The ascomycete Magnaporthe grisea is a pathogen of rice blast and is known to form specialized infection structures called appressoria for successful infection into host cells. To understand the molecular mechanism underlying infection process, appressorium-related genes were identified through global approaches including EST sequencing, differential hybridization, and sup-pression subtractive hybridization. EST database was generated on >2,000 cDNA clones randomly selected from appressorium stage cDNA library. Large number of ESTs showed homology to known proteins possibly involved in infection-related cellular development (attachment, germination, appressorium formation, and colonization) of rice blast fungus. The 1051 ESTs showing significant homology to known genes were assigned to 11 functional categories. Differential hybridization and suppression subtractive hybridization were applied to identify genes showing an appressorium stage specific expression pattern. A number of genes were selected as up-regulated during appressorium formation compared with the vegetative growing stage. Clones from various cDNA libraries constructed in different developmental stages were arrayed on slide glass for further expression profiling study. functional characterization of genes identified from these global approaches may lead to a better understand-ing of the infection process of this devastating plant disease, and the development of novel ways to protect host plant.
Occurrence of Bacterial Soft Rot of Lily Bulb Caused by Pectobacterium carotovorum subsp. carotovorum and Pseudomonas marginalis in Korea
Hahm, Soo-Sang ; Han, Kwang-Seop ; Shim, Myoung-Yong ; Park, Jong-Jin ; Kwon, Kyeong-Hak ; Park, Jae-Eul ;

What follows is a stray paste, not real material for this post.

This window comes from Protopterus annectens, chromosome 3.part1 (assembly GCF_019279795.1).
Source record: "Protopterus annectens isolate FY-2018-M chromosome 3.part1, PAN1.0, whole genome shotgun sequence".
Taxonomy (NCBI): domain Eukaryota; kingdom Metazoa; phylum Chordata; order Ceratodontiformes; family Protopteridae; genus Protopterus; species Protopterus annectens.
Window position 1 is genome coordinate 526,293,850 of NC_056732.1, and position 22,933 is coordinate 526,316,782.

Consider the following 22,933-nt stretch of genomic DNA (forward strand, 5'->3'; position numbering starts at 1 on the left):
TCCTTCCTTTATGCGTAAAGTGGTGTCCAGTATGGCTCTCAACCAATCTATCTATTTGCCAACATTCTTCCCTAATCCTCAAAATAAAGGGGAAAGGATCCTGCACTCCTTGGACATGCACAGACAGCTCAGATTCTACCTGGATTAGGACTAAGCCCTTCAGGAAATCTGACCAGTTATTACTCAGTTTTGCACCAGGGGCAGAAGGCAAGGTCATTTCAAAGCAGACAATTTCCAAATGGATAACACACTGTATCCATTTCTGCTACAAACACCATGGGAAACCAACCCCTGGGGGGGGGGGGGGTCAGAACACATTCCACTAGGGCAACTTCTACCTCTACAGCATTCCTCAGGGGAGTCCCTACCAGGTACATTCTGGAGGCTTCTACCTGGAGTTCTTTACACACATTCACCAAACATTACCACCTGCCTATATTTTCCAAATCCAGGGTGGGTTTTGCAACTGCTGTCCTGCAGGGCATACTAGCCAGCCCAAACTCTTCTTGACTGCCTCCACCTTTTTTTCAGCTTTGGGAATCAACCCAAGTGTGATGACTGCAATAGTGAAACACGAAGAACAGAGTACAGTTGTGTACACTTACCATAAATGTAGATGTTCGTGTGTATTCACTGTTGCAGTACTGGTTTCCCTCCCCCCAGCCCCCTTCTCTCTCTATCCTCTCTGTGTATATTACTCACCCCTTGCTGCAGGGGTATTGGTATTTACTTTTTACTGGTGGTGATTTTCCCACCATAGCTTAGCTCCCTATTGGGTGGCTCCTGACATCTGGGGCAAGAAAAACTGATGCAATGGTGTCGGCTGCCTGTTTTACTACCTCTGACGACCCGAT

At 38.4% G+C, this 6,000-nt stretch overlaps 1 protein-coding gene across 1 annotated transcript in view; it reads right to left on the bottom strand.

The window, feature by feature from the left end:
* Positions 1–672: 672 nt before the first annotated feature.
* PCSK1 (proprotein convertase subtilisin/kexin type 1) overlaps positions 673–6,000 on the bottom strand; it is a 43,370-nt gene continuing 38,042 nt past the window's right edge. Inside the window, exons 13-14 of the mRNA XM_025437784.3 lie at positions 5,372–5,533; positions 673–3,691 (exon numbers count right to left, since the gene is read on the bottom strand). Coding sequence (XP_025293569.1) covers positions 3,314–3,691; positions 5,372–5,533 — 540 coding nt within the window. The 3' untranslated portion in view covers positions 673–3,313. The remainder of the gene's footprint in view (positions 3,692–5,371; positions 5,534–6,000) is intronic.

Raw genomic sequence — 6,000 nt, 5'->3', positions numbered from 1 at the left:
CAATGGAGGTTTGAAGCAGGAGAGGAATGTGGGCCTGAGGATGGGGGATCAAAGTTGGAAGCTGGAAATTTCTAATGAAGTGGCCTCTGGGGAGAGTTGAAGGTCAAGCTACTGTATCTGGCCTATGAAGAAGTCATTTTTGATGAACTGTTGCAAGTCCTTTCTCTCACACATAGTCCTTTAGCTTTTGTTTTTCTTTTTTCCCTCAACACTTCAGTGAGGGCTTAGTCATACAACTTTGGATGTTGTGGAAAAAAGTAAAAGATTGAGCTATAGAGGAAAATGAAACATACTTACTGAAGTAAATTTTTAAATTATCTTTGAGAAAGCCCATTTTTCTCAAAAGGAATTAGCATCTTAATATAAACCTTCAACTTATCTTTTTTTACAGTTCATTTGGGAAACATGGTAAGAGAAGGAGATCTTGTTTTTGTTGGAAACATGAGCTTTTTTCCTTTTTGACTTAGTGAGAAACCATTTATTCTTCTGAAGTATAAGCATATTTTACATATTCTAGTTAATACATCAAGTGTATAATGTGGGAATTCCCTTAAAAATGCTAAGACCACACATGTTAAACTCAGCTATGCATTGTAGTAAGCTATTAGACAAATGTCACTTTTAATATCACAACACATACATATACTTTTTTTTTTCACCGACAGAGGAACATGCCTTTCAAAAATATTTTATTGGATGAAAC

The Plant Pathology Journal, volume 19, issue 1, 2003, Pages 43~45
DOI : 10.5423/PPJ.2003.19.1.043
Soft rot symptom was observed on lily bulb in the fields and at a low temperature storage house from 1999 to 2000 in Korea. The small dark-brown lesion appeared on the bulb, and enlarged and developed into the inner scales of the bulb. The bulb became water soaked and gave out unpleasant odor. Two different pathogenic bacteria were isolated from infected tissues. The causal bacteria were identified as Pectobacterium carotovorum subsp. carotovorum (Erwinia carotovora subsp. carotovora) and Pseudomonas marginalis based on bacteriological characteristics. Pathogenicity of the bacteria was proven by Koch's postulations. This is the first report of bacterial soft rot of lily bulb in Korea caused by the two bacteria.
Distribution of Monilinia fructicola Isolates Resistant to Dicarboximide or to both Procymidone and Carbendazim in Korea
Cha, Byeong-Jin ; Lim, Tae-Heon ;
The Plant Pathology Journal, volume 19, issue 1, 2003, Pages 46~50
DOI : 10.5423/PPJ.2003.19.1.046
To evaluate the sensitivity of Monilinia fructicola to dicarboximides used in controlling brown rot of peach, the fungus was isolated from commercial peach orchards in Chochiwon (CH), Chongdo (CD), Gyeongsan (GY), and Youngduk (YO) in Korea. The population shift of dicarboximide-resistant isolates of M. fructicola was investigated for 3 years starting 1998. The frequency of procymidone-resistant isolates (PRI) was higher in CD and GY than in CH and YO. The frequency of PRI was higher in the mid season (July-August) than in the rest of the year. Cross-resistance rate of PRI to iprodione was over 87.8% during the investigation, and double-resistance to both procymidone and carbendazim was less than 10%. However, the rate of cross-resistant isolates to vinclozolin was low. In the orchards in GY and CH without any fungicide spray, the PRI population was persistent and did not vary for 3 years. The results suggest that dicarboximide resistance of M. fructicola could be a problem in controlling brown rot and blossom blight on peach trees because it may take a long time to recover the population with sensitive isolates even in the absence of these fungicides.
Antifungal Gene (Rs-AFP) Introduction into Rehmannia glutinosa and Gene Expression Mediated by Agrobacterium tumefaciens
Lee, Youn-Su ; Lim, Jung-Dae ; Seong, Eun-Soo ; Chae, Young-Am ; Yu, Chang-Yeon ;
The Plant Pathology Journal, volume 19, issue 1, 2003, Pages 51~56
DOI : 10.5423/PPJ.2003.19.1.051